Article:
We may not necessarily think of ourselves as an investors. But right now, our money is moving all over the world, and making things happen.
But carefully choosing where we store our pounds, we are ultimately making the choice to actively assist or assail the transition toward a better world.
We have great, financial power when selecting ethical, alternative banking organisations - ensuring our cash is invested in social and environmental development, instead of funding fossil fuel extraction, human rights abuses and nefarious lobbying practices.
Avoid or move your money from the 'Big 5' high street banks: HSBC, Barclays, Lloyds, RBS and Santander.
Switch your money to an ethical bank or building society.
The main thing that separates Banks from Building Societies are shareholders. Banks and their buddies are largely concerned only with making profit.
The Big 5
Over 80% of current accounts in the UK are held with:
HSBC (including First Direct and M&S bank),
Lloyds (including Halifax and Bank of Scotland),
RBS (including NatWest and Ulster Bank),
These big banks have notoriously bad track records. They are constantly rumbled:
Collectively they lent £66 billion to companies around the world engaged in oil and gas extraction. Around the world, big banks gave $290 billion to extreme fossil fuel companies between 2014-16.
Despite the majority local constituency saying no, oil and gas explorer company Cuadrilla owned mostly by Barclay's bank, went ahead trying to frack North England.
Thriving off conflict, serving companies who supply military hardware to armed forces or directly financing the war effort.
Funding agribusinesses to destroy of forests to produce palm oil, beef, and rubber.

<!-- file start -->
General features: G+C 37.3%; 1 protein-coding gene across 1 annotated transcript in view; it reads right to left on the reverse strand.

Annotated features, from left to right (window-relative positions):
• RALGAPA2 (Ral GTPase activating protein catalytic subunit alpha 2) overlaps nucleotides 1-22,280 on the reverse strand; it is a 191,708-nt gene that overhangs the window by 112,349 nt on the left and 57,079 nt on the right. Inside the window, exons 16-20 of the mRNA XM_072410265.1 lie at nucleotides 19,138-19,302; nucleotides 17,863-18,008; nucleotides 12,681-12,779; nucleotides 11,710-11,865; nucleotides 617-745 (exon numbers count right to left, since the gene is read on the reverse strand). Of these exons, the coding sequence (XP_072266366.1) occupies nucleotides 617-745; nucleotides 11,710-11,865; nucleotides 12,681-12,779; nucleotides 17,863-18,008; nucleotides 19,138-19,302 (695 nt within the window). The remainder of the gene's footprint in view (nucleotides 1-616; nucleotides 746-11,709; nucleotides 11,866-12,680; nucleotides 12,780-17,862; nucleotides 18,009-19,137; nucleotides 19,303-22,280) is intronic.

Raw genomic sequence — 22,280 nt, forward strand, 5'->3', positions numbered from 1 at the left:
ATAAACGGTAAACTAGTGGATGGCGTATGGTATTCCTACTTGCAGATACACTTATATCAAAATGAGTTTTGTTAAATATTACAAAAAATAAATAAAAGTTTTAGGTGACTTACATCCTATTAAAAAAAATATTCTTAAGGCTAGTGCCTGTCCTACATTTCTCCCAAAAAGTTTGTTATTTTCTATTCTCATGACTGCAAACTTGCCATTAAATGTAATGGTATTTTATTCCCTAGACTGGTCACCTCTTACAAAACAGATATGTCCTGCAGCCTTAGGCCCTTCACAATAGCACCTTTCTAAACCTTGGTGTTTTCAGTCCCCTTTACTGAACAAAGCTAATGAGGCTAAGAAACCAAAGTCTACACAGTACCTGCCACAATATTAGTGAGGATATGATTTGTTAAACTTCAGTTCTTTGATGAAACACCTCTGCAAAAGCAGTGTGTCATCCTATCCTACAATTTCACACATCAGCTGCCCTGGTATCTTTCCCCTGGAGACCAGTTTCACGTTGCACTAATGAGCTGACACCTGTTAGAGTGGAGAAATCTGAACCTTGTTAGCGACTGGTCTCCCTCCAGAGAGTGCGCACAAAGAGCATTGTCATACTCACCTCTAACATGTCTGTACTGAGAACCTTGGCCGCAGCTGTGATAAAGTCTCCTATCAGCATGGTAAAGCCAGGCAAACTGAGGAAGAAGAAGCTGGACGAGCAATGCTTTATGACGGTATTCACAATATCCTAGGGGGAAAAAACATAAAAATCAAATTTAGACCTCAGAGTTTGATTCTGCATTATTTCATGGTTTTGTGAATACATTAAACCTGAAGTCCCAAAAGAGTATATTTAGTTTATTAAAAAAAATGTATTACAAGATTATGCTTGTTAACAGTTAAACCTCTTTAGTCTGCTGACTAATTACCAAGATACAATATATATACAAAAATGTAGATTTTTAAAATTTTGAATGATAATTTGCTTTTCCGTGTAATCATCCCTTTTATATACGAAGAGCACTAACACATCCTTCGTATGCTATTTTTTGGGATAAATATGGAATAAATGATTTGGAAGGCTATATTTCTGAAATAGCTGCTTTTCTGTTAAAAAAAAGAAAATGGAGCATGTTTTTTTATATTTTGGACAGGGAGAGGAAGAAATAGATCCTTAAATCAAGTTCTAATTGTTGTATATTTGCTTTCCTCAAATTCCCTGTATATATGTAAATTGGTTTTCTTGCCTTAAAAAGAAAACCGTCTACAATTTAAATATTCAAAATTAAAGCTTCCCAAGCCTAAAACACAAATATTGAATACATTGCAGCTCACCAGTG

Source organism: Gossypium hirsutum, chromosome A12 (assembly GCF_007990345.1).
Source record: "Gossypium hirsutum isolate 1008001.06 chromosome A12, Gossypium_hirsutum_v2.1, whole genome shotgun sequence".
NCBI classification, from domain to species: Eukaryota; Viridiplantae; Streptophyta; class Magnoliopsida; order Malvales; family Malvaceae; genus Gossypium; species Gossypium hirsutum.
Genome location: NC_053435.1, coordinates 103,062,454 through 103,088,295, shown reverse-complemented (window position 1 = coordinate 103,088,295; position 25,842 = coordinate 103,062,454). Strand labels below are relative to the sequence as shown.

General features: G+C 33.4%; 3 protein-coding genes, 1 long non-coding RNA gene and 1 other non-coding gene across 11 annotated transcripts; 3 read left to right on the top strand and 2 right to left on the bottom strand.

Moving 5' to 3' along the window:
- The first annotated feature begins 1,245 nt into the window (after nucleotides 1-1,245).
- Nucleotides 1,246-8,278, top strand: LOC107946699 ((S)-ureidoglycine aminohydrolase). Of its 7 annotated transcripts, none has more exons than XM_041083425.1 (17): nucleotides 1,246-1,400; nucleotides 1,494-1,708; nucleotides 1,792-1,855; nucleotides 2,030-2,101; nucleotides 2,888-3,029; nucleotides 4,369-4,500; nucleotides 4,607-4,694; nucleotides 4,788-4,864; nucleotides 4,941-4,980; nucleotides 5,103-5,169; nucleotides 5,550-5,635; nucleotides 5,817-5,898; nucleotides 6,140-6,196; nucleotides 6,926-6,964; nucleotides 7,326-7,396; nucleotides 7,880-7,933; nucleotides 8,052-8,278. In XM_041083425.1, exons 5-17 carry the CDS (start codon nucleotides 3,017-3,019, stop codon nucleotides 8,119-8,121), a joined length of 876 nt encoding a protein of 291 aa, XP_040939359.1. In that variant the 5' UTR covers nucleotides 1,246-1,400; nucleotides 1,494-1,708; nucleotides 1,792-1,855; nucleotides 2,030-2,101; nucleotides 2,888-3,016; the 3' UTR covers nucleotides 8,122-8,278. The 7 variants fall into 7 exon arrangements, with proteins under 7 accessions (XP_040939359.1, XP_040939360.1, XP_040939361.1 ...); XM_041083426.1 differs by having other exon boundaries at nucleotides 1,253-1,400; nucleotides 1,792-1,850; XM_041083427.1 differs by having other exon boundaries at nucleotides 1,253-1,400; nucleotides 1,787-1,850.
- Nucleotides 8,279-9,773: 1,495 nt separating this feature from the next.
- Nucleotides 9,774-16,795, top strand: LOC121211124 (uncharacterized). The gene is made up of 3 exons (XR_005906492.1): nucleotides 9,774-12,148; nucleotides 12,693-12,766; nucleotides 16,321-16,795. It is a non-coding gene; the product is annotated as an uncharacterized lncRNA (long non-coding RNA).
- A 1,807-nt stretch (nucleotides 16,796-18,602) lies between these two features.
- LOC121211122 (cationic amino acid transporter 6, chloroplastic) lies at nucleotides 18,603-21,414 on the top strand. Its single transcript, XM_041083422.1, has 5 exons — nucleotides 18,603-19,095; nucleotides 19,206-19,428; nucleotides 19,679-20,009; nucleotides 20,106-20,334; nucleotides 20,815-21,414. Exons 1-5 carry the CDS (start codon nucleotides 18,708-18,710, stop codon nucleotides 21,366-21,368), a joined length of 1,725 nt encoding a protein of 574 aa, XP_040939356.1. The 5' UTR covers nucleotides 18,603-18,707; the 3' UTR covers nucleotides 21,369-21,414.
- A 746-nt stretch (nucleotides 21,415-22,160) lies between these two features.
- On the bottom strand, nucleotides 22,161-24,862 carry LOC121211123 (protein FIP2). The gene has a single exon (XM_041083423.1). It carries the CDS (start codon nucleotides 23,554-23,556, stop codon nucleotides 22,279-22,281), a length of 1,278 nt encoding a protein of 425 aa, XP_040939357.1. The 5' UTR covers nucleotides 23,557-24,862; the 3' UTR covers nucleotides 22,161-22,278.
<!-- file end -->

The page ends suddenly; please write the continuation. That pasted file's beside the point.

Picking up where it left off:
It is estimated that developing countries lose almost three times more to tax havens than they receive in aid each year.
Building societies are run by their members in the interest of the members. Pretty much anyone who has an account at a building society can be a member, giving them the right to be part of the running of the institution, by attending meetings, voting for directors, and even influencing investment decisions.
Being run by, and so in the interest of, their members, building societies are under less pressure to make money to please a small selection of insalubrious stakeholders.
They score highly in customer service, honesty, transparency, ethics, and have a positive impact on the economy.
Using fresh digital technology, challenger banks like Revolut, Starling and Monzo are easier to set up, more flexible, quicker to adapt to market trends and customer needs, more user friendly and more personal than traditional banks.
Challenger banks don’t have same long-established investment biases that are prevalent in the traditional financial sector. Currently they seem to aim to attract customers, hoping to break even, and so invest their profits in overdrafts and funds for new and existing customers.
As small businesses, struggling in early years, These fintech start-ups don't seem to have many ethical policies. Not even mentioning their data centres which require large amounts of energy. However, currently they offer a good alternative to leaving money in the Big 5 high-street banks and their trails of unethical investments.
Who to switch to?
Small, local banks, credit unions and building societies have more close-knit, community-grounded, people-powered and positive perspectives with honest business models that are linked to stimulating the local economy and often support progressive societal and environmental projects too.
Switching is easy, it literally takes minutes. And they sort it all for you. And sometimes they give you £100. Even £25 for charity too sometimes. And your money is used for good. Do it!
Triodos has a great current account, which you know will invest your money solely in sustainable, ethical, community projects.
Challenger banks also offer a quick, cheap, flexible alternative to mainstream banks. They are new, nascent need more people, so are so far void of dangerous investment in destructive industries.
Charity Bank is really different as it only supports and invests in charities and social enterprises to help change the world, seriously improving the ethical index of the finance sector in a radical way.
The Good Shopping Guide offers this amazing, easy ethical comparison of banks to help make benevolent banking decisions.